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Windows 7: ATA password question

14 Aug 2018   #1
F22 Simpilot

Windows 7 Ultimate x64
ATA password question

I've owned nothing but Dell laptops and with most of them I set the ATA password for the HDD in BIOS. My newest laptop, a Latitude E6530 has an option to erase data if the default password is supplied. I was wondering what type of erasure is used? Is it perhaps a simple format? I'm thinking that's probably what it is.

I encrypt my computers anyway, but the ATA password is extra security pertaining to the Evil Maid hack.

My System SpecsSystem Spec
15 Aug 2018   #2

Windows 7/8.1/10 multiboot

Quote   Quote: Originally Posted by F22 Simpilot View Post
I set the ATA password for the HDD in BIOS. My newest laptop, a Latitude E6530 has an option to erase data if the default password is supplied. I was wondering what type of erasure is used? Is it perhaps a simple format?
I'm not familiar with exactly what your BIOS options are, but if the erasure is controlled by the BIOS, it's almost certainly going to be via an ATA/ATAPI command.

It won't be a "simple format" because (this may sound a little pedantic) you "format" file systems, not disks or partitions. And ATA/ATAPI commands do not deal with disk sectors on the partition or file system level, they deal with sectors as a part of the whole disk drive unit.

If you want to learn a bit more about this, take a look the official ATA/ATAPI standard, particularly Section 4.18.6. Disk utilities can issue specific ATA commands to the drive unit's onboard controller, such as "SECURITY SET PASSWORD" and "SECURITY ERASE UNIT", which will invoke built-in routines in the drive controller itself.

When you (via the BIOS or a utility program) invoke the ATA "SECURITY SET PASSWORD" command, the password is set on the drive unit itself. The security is not dependent on the BIOS or Windows or some program, it is integral to the drive. Removing the unit to another host computer won't help because the password is still in the unit. It can only be unlocked by having the unit's controller unlock itself.

Similarly, when you invoke the ATA "SECURITY ERASE UNIT" command the drive controller will do the erasing itself, so it will not be dependent on some external program to step through the sectors and tell the controller to overwrite each one.

There are some ramifications to be aware of, depending on which method (ATA vs. external program) you use:
  • An external program (such as DBAN) can perform repeated overwrites using a variety of data patterns to get what you've probably heard of as "DOD-level" erasures. It's debatable whether that's actually necessary, but if it matters to you, keep that in mind. In contrast, I believe the ATA command does a single-pass overwrite. Note that the purpose of multi-pass overwrites is targeting residual magnetism on the disk platters, so this issue is only relevant to magnetic disk drives, not SSDs.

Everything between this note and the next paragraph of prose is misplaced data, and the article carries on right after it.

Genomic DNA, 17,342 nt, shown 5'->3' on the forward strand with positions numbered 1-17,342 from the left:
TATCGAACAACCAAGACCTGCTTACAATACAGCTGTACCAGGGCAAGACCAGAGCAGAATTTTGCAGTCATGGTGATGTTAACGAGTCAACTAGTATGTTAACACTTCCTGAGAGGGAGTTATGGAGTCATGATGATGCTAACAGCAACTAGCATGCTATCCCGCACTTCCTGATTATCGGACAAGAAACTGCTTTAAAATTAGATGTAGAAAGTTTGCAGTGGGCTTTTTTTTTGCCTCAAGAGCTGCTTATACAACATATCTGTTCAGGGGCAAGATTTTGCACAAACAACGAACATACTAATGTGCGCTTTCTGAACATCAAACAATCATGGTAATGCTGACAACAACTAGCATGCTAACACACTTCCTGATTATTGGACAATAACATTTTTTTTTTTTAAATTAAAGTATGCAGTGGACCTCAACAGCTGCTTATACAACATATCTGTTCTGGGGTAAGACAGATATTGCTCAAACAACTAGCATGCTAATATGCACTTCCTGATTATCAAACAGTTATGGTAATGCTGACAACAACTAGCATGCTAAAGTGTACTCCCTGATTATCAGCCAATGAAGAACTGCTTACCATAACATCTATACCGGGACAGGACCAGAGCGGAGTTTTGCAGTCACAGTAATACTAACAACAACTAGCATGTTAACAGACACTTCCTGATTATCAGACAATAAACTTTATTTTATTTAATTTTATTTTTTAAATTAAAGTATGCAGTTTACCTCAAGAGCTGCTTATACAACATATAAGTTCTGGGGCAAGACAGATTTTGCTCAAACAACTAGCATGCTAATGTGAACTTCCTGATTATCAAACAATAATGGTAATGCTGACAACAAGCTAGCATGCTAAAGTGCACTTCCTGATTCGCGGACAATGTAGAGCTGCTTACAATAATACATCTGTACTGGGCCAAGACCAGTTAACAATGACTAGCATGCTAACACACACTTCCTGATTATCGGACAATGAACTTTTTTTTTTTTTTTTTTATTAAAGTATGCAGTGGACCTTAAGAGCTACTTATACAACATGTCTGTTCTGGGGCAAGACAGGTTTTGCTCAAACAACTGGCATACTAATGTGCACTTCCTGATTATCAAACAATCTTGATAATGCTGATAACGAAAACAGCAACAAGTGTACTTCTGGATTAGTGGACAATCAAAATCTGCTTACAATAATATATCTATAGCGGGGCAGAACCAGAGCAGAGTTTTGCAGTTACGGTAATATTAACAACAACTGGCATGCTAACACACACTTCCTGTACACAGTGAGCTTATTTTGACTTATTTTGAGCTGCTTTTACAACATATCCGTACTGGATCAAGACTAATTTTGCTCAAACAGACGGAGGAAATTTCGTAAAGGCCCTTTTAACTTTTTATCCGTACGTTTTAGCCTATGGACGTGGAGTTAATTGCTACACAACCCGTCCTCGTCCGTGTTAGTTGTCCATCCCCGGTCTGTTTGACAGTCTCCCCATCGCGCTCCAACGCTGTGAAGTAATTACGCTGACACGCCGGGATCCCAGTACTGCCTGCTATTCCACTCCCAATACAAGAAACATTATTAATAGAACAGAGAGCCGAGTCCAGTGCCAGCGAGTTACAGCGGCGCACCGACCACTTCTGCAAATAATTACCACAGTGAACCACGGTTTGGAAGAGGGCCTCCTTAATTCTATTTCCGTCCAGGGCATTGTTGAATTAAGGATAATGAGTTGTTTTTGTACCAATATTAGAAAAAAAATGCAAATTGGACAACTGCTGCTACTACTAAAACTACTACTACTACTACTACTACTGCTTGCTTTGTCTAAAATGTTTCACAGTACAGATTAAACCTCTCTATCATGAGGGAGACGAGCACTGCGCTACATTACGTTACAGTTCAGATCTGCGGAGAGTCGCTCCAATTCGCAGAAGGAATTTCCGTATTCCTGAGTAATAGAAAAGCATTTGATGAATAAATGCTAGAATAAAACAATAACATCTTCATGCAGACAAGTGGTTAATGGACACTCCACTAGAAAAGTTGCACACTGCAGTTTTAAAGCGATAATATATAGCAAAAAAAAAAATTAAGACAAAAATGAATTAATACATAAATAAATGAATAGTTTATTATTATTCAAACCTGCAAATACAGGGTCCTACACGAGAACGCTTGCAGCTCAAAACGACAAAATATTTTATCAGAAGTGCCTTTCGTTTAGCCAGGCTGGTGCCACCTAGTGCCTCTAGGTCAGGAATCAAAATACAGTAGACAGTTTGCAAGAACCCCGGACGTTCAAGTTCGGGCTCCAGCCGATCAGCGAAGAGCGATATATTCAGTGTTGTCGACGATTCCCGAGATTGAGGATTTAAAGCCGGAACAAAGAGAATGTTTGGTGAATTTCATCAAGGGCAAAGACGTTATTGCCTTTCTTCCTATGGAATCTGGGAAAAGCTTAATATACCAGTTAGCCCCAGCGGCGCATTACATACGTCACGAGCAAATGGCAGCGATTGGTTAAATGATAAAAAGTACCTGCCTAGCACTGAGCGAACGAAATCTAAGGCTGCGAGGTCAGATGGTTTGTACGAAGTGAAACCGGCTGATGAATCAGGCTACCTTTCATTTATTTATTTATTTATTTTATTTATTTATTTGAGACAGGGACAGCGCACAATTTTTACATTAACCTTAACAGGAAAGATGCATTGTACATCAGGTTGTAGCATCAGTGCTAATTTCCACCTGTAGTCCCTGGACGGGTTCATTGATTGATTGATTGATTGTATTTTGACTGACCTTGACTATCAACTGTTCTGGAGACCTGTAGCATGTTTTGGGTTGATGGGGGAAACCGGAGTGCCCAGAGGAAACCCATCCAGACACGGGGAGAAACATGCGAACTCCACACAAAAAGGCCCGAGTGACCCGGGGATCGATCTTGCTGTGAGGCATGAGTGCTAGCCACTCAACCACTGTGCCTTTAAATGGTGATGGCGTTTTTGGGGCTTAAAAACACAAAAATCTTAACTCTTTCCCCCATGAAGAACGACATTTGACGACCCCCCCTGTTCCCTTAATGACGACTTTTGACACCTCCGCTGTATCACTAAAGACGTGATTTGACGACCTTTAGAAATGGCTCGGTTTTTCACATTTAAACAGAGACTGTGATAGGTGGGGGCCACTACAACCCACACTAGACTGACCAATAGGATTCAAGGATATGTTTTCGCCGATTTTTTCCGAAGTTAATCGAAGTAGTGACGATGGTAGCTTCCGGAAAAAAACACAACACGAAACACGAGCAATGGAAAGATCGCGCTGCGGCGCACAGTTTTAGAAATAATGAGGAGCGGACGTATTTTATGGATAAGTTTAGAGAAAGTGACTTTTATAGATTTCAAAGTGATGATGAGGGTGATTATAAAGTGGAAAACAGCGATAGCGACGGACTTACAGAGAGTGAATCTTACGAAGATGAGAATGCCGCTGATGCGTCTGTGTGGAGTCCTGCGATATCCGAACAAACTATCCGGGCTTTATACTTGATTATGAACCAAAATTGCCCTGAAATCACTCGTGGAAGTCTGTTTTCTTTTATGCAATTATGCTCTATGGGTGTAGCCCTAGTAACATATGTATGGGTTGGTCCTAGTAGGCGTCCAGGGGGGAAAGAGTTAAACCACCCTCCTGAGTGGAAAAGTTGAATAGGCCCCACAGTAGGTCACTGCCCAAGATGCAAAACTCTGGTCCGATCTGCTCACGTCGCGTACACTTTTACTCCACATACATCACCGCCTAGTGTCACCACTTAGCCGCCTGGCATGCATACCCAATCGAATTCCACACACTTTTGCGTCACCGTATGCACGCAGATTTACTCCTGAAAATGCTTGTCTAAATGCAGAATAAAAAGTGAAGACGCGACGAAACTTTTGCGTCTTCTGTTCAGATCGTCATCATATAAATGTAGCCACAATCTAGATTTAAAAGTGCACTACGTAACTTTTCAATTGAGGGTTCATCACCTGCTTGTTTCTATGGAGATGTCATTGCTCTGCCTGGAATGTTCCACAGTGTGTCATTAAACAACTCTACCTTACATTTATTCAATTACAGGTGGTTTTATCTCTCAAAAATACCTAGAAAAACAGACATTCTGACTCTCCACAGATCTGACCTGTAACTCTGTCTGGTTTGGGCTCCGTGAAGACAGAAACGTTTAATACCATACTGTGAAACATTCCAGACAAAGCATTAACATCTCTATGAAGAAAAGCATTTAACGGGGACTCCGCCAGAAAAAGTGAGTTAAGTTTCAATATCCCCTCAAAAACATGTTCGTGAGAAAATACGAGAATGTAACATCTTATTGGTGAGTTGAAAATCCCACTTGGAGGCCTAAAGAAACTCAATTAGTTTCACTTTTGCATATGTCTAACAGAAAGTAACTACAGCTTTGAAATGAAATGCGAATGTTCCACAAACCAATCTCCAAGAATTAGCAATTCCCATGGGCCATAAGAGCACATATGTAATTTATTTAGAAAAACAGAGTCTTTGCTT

• The ATA command may be more likely to reach all the sectors--particularly on SSDs, where TRIM and "over-provisioning" can hide blocks of sectors from external programs. The controller constantly remaps which blocks are visible to the outside world, and external programs can't touch blocks they don't see.

  • Since SSDs don't really store 1's and 0's (the cells are either set or not set), external programs could be harder on a SSD by trying to write 1's and 0's. In response to an ATA erase command, OTOH, an SSD's controller can simply issue a reset command to each block and be done with it, without extra write cycles.

  • The ATA command, if implemented properly by the drive manufacturer, will erase the entire disk, including any HPA ("Host Protected Area"). See Section 4.5 of the ATA/ATAPI reference. Some computer manufacturers (notably, Dell and IBM/Lenovo) have in the past used hidden HPAs to hide their own custom utilities. When an HPA is created, external utilities will think the disk is smaller than it really is because part of its capacity will be squirreled away by the controller, and so those utilities often won't be able to erase the HPA part of the disk.
Hope this helps give you some background information to go on.
My System SpecsSystem Spec
15 Aug 2018   #3
F22 Simpilot

Windows 7 Ultimate x64

Okay, thanks. I guess it's like what Parted Magic does to erase SSDs.

I am familiar with DBAN.
My System SpecsSystem Spec


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